The Nazi’s were masters of propaganda. They understood how to reach and infiltrate the masses with rallies, newspapers, and radio. They knew how to sway the public with dynamism and how to scapegoat the Jews and left-wing socialists. The Nazi’s understood how to take political and economic crises and use to their advantage. However, their sentiments and language were not their invention. Since the enlightenment, racist language ran rampant. Anti-Semitic views were prevalent. Distrust of the Weimar Coalition and hatred of the Treaty of Versailles were already common language. Weitz explained that, “certain keywords and key phrases comprised the shared language of the Right” (33). These words perpetuated the sense of “German-ness” Anti-Semitism, and hatred for the Weimar Republic. For example, words such as “schieberrepublik” the hated republic, “Dolchstoβ”or stab-in-the-back, and “Judenrepublik”or Jewish republic, were thrown around in every day conversations.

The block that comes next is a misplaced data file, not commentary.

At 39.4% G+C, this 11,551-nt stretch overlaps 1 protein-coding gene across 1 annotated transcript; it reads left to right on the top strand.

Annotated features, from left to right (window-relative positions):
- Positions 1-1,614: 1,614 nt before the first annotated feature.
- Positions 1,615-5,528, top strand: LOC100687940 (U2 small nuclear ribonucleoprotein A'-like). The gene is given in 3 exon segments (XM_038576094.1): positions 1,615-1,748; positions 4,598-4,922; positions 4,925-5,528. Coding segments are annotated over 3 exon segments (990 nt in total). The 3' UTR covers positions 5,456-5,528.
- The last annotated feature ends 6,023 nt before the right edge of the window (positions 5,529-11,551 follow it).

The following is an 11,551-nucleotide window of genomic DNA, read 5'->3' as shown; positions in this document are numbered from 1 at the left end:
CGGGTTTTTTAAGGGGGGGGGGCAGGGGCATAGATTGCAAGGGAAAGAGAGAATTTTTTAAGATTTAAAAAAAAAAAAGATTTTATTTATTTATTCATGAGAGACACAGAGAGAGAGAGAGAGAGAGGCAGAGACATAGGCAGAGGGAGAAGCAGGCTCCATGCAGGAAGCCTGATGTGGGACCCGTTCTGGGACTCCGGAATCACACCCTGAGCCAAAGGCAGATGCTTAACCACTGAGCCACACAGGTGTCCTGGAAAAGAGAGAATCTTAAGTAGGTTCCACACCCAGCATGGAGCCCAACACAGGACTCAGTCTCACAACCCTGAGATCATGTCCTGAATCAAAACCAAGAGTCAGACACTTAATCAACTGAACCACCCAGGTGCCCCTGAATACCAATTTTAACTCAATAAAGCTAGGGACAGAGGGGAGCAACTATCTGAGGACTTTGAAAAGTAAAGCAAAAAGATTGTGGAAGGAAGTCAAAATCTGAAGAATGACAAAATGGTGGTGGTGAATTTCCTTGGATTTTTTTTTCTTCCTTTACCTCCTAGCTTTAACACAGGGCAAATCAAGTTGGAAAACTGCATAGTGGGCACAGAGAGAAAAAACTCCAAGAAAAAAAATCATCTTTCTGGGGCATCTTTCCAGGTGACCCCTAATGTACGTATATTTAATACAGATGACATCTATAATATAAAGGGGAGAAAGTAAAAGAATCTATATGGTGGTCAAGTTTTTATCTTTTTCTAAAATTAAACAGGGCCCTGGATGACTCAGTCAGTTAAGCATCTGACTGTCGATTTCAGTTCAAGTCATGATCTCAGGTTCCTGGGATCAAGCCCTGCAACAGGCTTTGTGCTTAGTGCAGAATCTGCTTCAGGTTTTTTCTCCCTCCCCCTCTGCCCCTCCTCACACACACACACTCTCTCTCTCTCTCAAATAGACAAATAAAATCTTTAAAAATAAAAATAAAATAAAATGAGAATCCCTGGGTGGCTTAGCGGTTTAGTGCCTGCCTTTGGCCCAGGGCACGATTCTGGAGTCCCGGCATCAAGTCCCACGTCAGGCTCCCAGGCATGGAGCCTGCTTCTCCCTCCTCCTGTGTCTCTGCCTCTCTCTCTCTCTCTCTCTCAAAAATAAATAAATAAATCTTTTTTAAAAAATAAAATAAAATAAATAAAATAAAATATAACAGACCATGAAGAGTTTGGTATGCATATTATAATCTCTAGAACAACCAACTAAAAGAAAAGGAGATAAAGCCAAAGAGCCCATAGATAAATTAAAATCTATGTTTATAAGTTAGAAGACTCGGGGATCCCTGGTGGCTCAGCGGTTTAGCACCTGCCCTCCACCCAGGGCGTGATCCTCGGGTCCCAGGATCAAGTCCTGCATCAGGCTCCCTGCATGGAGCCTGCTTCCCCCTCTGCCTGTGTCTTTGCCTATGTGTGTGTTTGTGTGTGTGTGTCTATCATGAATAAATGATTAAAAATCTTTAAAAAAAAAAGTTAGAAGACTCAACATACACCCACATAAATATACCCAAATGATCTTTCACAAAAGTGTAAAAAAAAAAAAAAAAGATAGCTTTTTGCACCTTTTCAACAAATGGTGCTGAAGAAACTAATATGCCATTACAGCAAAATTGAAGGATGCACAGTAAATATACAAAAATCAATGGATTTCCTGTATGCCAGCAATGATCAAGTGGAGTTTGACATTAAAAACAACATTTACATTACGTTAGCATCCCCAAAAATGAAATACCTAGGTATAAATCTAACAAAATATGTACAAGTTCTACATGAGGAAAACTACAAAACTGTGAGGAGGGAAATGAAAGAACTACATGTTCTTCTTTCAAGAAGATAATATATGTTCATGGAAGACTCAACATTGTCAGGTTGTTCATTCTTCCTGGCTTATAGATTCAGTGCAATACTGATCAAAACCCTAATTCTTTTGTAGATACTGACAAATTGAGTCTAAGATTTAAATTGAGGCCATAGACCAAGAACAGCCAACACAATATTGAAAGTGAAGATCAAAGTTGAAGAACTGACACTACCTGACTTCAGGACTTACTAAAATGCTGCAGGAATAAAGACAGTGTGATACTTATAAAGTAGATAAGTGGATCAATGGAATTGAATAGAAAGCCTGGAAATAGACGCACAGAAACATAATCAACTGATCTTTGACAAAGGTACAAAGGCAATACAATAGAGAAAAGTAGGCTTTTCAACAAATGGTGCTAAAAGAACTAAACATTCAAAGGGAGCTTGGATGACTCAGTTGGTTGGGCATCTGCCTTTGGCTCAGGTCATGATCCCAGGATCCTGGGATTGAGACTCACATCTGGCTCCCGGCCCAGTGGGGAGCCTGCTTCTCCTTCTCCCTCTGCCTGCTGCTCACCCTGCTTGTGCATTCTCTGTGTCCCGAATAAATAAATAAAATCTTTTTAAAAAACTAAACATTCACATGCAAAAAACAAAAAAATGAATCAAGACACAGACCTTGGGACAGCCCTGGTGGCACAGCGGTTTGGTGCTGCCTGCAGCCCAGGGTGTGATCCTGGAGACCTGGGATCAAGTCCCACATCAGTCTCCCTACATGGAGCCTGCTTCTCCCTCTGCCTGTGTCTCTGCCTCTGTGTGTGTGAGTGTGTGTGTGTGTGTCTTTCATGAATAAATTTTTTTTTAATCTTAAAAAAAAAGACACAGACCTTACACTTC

Although the Nazi’s didn’t invent this language, they were skilled at spreading it to the masses. Posters, radio, and later film would extend these sentiments across the masses. Additionally, scholars would write countless publications including these words and phrases. Protestant and Catholic churches also spewed this language, which targeted the moral degradation of Weimar society. The language diffused throughout Germany. Another key concept in right-wing rhetoric was the heroic sentiments surrounding war and death. This is seen in the works of Oswald Spengler- who captivated his readers with his text, The Decline of the West. The concept of war as the only mode of German revival also created sparks in the public. The key phrases, words, and contexts deployed by the Right and perpetuated masterfully by the Nazis contributed to the counterrevolution of the Radical Right.